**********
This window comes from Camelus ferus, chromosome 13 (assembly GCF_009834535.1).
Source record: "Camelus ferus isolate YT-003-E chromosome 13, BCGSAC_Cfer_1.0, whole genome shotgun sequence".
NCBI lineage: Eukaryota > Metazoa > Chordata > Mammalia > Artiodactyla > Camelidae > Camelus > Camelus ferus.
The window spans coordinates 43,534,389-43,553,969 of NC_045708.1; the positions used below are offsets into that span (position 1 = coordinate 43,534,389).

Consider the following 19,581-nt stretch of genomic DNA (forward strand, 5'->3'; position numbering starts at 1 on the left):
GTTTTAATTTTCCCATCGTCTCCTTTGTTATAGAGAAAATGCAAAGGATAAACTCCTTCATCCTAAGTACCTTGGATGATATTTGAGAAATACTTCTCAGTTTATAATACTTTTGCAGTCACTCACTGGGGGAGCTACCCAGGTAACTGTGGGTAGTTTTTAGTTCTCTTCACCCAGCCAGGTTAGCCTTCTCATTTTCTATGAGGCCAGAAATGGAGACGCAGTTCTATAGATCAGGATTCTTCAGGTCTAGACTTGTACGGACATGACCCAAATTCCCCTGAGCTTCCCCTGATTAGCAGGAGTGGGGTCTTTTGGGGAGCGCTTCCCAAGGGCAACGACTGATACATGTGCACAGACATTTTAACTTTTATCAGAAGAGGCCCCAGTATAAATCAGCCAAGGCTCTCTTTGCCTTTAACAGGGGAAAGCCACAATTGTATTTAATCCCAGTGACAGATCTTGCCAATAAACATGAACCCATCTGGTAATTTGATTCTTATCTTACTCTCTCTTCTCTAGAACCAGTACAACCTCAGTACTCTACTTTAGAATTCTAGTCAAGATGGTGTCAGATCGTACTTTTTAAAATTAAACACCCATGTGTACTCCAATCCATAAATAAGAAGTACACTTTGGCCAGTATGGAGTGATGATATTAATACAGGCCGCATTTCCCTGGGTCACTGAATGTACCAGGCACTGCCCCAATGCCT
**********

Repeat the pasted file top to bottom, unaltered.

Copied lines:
This window comes from Camelus ferus, chromosome 13 (assembly GCF_009834535.1).
Source record: "Camelus ferus isolate YT-003-E chromosome 13, BCGSAC_Cfer_1.0, whole genome shotgun sequence".
NCBI lineage: Eukaryota > Metazoa > Chordata > Mammalia > Artiodactyla > Camelidae > Camelus > Camelus ferus.
The window spans coordinates 43,534,389-43,553,969 of NC_045708.1; the positions used below are offsets into that span (position 1 = coordinate 43,534,389).

Consider the following 19,581-nt stretch of genomic DNA (forward strand, 5'->3'; position numbering starts at 1 on the left):
GTTTTAATTTTCCCATCGTCTCCTTTGTTATAGAGAAAATGCAAAGGATAAACTCCTTCATCCTAAGTACCTTGGATGATATTTGAGAAATACTTCTCAGTTTATAATACTTTTGCAGTCACTCACTGGGGGAGCTACCCAGGTAACTGTGGGTAGTTTTTAGTTCTCTTCACCCAGCCAGGTTAGCCTTCTCATTTTCTATGAGGCCAGAAATGGAGACGCAGTTCTATAGATCAGGATTCTTCAGGTCTAGACTTGTACGGACATGACCCAAATTCCCCTGAGCTTCCCCTGATTAGCAGGAGTGGGGTCTTTTGGGGAGCGCTTCCCAAGGGCAACGACTGATACATGTGCACAGACATTTTAACTTTTATCAGAAGAGGCCCCAGTATAAATCAGCCAAGGCTCTCTTTGCCTTTAACAGGGGAAAGCCACAATTGTATTTAATCCCAGTGACAGATCTTGCCAATAAACATGAACCCATCTGGTAATTTGATTCTTATCTTACTCTCTCTTCTCTAGAACCAGTACAACCTCAGTACTCTACTTTAGAATTCTAGTCAAGATGGTGTCAGATCGTACTTTTTAAAATTAAACACCCATGTGTACTCCAATCCATAAATAAGAAGTACACTTTGGCCAGTATGGAGTGATGATATTAATACAGGCCGCATTTCCCTGGGTCACTGAATGTACCAGGCACTGCCCCAATGCCT